Merger could create a new media behemoth in India's $28 bln market.
Billionaire Mukesh Ambani's Reliance is close to merging its India media business with Walt Disney. The deal, which WSJ says will close this month, values Disney’s India unit at $3.9 billion, the report said, less than half of what Disney had originally hoped.
The deal will strengthen Reliance's hold over India's $28 billion media and entertainment market, especially after a separate $10 billion merger deal between Japan's Sony and India's Zee Entertainment collapsed last week.
According to the agreement, Disney will retain 40% ownership in its India unit, whereas Reliance will acquire a 51% stake and Bodhi Tree (a joint venture between James Murdoch and a former Disney executive, Uday Shankar) will hold 9%.
Reliance and Disney have been in talks for months to create an entertainment superpower in the world's most populous nation.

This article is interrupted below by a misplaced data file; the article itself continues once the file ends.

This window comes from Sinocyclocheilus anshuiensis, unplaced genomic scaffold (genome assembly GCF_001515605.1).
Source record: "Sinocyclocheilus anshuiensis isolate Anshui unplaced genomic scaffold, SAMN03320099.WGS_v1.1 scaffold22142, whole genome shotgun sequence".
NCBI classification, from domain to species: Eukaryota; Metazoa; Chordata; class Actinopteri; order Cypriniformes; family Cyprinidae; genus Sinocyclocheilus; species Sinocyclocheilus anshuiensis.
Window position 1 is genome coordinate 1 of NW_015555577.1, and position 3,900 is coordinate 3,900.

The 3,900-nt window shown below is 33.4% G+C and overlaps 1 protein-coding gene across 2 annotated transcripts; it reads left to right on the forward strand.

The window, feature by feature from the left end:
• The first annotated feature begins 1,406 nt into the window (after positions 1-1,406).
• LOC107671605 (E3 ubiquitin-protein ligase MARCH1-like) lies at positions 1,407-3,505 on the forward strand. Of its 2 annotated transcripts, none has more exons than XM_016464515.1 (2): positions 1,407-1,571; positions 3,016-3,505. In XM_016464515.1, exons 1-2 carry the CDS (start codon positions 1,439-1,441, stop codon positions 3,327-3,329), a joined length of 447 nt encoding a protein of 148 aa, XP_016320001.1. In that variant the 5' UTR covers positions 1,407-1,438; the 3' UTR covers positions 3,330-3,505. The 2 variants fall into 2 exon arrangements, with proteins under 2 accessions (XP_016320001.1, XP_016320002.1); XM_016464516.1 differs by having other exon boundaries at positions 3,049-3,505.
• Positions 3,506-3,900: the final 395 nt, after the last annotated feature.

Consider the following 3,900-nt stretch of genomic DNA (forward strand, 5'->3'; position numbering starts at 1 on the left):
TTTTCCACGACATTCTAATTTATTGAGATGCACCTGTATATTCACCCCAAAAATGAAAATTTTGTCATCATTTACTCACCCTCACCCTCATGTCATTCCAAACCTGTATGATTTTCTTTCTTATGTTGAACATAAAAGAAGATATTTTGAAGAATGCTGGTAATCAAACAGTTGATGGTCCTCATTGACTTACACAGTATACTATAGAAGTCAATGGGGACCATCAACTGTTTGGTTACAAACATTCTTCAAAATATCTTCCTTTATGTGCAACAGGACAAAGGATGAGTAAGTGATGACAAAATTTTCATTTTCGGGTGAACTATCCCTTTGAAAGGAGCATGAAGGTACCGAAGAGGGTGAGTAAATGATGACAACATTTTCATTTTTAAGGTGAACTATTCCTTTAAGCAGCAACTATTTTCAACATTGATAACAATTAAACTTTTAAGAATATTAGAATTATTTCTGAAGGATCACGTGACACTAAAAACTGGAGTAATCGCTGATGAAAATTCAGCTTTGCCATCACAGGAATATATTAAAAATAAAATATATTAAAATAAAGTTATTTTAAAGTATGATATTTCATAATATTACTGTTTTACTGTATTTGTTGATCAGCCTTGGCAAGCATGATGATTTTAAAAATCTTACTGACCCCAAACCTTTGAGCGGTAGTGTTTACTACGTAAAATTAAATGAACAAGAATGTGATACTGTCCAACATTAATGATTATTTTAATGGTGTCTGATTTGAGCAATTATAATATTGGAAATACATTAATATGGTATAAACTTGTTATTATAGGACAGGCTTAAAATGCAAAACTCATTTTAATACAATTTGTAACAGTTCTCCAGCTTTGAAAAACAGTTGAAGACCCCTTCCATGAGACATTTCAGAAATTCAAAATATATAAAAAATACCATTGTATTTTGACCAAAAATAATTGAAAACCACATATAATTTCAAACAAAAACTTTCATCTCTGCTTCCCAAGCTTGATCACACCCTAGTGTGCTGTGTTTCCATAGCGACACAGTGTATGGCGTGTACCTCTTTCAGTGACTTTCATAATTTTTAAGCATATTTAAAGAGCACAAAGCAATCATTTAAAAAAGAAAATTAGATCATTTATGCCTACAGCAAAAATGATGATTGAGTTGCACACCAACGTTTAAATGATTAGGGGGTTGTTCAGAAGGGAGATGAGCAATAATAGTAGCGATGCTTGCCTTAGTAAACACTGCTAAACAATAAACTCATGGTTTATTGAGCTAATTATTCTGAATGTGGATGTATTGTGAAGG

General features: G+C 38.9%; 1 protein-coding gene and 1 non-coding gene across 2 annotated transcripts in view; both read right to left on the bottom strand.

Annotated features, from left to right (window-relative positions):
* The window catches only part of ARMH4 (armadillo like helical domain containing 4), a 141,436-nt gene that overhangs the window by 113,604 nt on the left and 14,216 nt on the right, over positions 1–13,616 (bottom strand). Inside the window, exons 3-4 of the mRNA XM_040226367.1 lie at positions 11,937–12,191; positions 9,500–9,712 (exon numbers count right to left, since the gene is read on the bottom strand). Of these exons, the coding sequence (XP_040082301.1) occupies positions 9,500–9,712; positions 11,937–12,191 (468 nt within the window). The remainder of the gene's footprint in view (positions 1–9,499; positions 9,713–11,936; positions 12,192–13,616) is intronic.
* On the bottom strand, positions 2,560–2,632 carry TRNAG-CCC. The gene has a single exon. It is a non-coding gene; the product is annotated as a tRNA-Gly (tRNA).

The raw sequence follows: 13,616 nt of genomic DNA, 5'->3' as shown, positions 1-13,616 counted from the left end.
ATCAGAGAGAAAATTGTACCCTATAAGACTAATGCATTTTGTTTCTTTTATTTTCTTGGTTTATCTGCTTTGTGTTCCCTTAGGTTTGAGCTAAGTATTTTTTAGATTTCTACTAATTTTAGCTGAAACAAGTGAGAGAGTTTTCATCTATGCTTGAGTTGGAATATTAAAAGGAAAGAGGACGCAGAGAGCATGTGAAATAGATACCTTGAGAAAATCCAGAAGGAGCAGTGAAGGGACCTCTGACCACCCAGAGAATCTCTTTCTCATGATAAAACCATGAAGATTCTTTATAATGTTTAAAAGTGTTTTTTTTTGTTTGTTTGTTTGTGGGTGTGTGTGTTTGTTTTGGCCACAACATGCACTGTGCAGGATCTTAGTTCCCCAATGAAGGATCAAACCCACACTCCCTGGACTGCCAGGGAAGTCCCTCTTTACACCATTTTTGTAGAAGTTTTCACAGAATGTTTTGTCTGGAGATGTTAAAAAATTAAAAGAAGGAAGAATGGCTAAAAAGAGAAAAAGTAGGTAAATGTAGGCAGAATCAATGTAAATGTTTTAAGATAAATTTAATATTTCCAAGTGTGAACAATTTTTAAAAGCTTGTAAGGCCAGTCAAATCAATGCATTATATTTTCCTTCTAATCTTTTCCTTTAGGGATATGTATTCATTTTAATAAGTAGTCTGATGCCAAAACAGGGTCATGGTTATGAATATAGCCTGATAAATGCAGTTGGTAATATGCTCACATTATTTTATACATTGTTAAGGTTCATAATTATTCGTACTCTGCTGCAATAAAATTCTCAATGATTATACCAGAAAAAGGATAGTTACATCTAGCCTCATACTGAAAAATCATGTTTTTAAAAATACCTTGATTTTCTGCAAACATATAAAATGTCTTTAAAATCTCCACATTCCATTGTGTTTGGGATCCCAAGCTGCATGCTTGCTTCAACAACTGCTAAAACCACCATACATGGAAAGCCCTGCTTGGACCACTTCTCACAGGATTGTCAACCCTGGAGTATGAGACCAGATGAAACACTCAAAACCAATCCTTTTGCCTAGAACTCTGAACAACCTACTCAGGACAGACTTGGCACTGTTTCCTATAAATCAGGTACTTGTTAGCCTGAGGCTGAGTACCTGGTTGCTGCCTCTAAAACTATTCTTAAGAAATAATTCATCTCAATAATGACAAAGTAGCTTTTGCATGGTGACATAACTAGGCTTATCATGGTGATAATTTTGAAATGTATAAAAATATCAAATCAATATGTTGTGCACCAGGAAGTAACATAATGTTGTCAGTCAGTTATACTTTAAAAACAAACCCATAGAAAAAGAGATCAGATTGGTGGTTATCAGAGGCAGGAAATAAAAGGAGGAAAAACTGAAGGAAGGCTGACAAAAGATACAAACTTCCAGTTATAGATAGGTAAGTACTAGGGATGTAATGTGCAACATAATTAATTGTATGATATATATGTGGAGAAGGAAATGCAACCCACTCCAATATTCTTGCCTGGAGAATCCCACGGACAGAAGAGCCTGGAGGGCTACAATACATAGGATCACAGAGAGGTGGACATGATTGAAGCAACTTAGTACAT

Under the deal being discussed, Viacom18, the broadcast division of Ambani's Reliance Industries, will merge with Disney's India businesses. Viacom18's shareholders include Paramount Global as well as Bodhi Tree, which invested $500 million in the Indian company last April. Shankar also serves on Viacom18's board.
A deal could be closed by mid-February, the sources said. One of the executives said Viacom18 was also likely to infuse some cash in the merged entity.
Disney’s TV and streaming business in India has struggled over the years, with its digital platform especially facing a user exodus in stiff competition over cricket streaming with Ambani's plaforms.
The U.S. firm's streaming service lost nearly 34% of its subscribers between October 2022 and August 2023, as Ambani started offering free cricket on his new streaming platform after out-bidding Disney for the Indian Premier Legaue (IPL) cricket tournament rights.
Disney misjudged Indians' willingness to pay, Disney sources have said, and the company recently changed tack by offering free cricket on smartphones, hoping the strategy will boost advertising revenue and offset the impact of a subscriber exodus.